When Liz Holder wants a new dress she meticulously searches out a paper pattern and materials, then constructs it herself from supplies sourced at flea markets, antique shops and thrift stores. Unlike a majority of Americans who shop at department stores or retail chains, Liz creates both her everyday wear and special occasion dresses based on traditions and methods popular in the 1940s and 1950s, when it was common for entire families to be clothed in garments made at home. Author of a popular sewing and knitting blog, Zilredloh, Liz shared with me how she came to wearing only vintage and “me-made” clothing the past 2 years.
When did you first get interested in vintage and antiques? What did you initially purchase or collect and how has that evolved over time?
I’ve loved vintage (namely the ’40s and ’50s) as far back as I can remember; my mother has always told me that I was born in the wrong era. It wasn’t until I moved away from home that I started collecting knickknacks and pieces of furniture. With each new apartment I’ve live in I seem to collect more and more pieces of furniture, dishware sets, and odds and ends.
Most recently, my love of all-things-vintage has materialized itself through clothing and accessories. I remember attending the very first Vintage Bazaar in Lincoln Square’s Dank Haus back in 2010 and I felt like a kid in a candy store. Come to think of it, I feel that way at every Bazaar. During that same time period is when I started hoarding I mean…collecting vintage sewing and knitting patterns. Attending these events has and continues to be a great way to build up my personal stash of fabrics, patterns, and sewing notions. There’s nothing better than using vintage sewing notions to completely make a 100 percent vintage garment in 2012.
Sewing seems to be a lost art form in this era of fast fashion. How did you get into sewing your own clothing?
I continue to be surprised at how many people are beginning to learn how to sew and knit today. While I think the idea of ‘going green’ is beginning to take hold of the current garment industry with the recent emergence of “kind clothing”, for me personally, sewing and knitting is not only my creative outlet but a way for me to completely customize what I want to wear. I’m able to sew myself garments of such high quality and I tailored to fit my figure, which I wouldn’t be able to afford in a normal retail setting.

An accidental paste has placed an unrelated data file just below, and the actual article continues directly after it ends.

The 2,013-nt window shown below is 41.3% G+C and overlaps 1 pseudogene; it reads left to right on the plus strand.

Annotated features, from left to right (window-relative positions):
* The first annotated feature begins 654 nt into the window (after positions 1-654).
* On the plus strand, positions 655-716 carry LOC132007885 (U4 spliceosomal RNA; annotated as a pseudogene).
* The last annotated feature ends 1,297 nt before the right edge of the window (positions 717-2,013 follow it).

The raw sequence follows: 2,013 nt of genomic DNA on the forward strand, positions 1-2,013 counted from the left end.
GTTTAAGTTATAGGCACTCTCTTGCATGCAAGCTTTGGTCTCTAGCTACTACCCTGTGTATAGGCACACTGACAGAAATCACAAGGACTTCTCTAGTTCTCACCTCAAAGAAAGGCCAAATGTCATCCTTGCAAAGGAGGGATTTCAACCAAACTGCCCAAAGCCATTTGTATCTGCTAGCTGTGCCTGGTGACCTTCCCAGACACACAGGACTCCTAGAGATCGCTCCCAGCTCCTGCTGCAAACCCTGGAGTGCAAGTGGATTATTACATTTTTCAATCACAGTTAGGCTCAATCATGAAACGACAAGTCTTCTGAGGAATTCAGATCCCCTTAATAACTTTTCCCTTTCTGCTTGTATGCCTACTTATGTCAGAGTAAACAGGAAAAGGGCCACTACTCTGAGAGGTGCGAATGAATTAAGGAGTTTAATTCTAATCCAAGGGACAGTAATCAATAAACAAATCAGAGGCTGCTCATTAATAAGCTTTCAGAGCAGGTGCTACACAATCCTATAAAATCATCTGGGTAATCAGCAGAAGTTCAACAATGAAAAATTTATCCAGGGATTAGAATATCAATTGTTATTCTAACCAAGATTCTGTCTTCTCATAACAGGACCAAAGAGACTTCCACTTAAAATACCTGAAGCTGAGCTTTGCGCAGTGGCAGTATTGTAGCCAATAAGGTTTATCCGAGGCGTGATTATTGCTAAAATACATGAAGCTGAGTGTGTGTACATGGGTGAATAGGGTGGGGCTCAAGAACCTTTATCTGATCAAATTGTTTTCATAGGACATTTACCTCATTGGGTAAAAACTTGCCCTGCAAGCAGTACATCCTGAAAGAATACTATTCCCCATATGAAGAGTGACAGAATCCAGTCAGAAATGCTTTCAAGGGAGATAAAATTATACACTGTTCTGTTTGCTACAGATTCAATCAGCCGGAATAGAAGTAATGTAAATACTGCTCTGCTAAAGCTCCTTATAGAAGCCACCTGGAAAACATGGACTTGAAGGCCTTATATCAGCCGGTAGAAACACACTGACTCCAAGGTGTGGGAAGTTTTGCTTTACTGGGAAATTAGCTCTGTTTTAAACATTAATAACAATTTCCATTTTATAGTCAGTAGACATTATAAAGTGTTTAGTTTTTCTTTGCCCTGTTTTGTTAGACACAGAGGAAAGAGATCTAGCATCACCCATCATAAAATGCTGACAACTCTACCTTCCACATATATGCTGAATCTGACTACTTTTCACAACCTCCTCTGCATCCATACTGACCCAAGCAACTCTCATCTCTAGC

What was your first sewing project? What challenges did you initially face when constructing your garments?
My first sewing project was a simple, zippered pillow that I made in a Needleshop class. But the impetus for me to learn how to sew was so that I could make the Macaron dress, designed by Colette Patterns, an independent pattern designer from Portland. I came across the pattern in a blog somewhere and I had to make it for my very own. While the pillow was my first project, it was all to make this dress.
Once I finished my Macaron Dress, I couldn’t stop and have been sewing ever since.
I rarely find bolts of vintage fabric while thrifting, where do you find your supplies like fabric, notions and patterns? Do you recommend any reproduction fabric or pattern companies?
Since I started sewing 2 years ago, I have yet to come across a whole bolt of vintage fabric; that would be a magical find! Truth be told, vintage fabric is hard to come by, especially ’40s rayon print fabrics. Lately, I’ve had to be quite resourceful with vintage fabric. I found some ’60s cotton sheets, fresh out of their package, which I’m hoping to turn into a fun, ’50s sun dress before the summer comes to a close.
Not only is vintage fabric scarce, you have to watch out for quality issues. Often times fabric lies around unused in basements/attics, which can result in stains, mildew, and contributes to a fabric’s frailty. The worst would be to make a whole dress/blouse only to have holes after the first washing. As you may have guessed by now, I’m always on the hunt for fabrics, assorted notions like buttons, metal zippers, bias binding, along with patterns all of which I’ve found at the bazaar. I’ve also seen vintage sewing machines at every Bazaar, which is the type of sewing machine I prefer to use.
I frequently go to flea markets on Sunday mornings along with the occasional antique shop visit. Another place that eats my money is Etsy. There are tons of great vintage patterns on Etsy, but they’re generally a bit pricier than what you’d pay at brick & mortar shops or at bazaar/flea events.
What tips would you give to a beginning seamstress?
Have fun! Most beginning seamstresses are quite nervous about stitching and don’t want to make any mistakes. I know since I’ve been there! First of all, the best thing about sewing is that your seams can be unpicked with a seam-ripper and re-stitched. And secondly, the best lessons I’ve learnt along the way were from my own mistakes. You can learn a bunch of great tips or how to do things from books and blogs but it’s hard to get better at any craft without making some mistakes. So you might as well have fun in the process or else what’s the point?!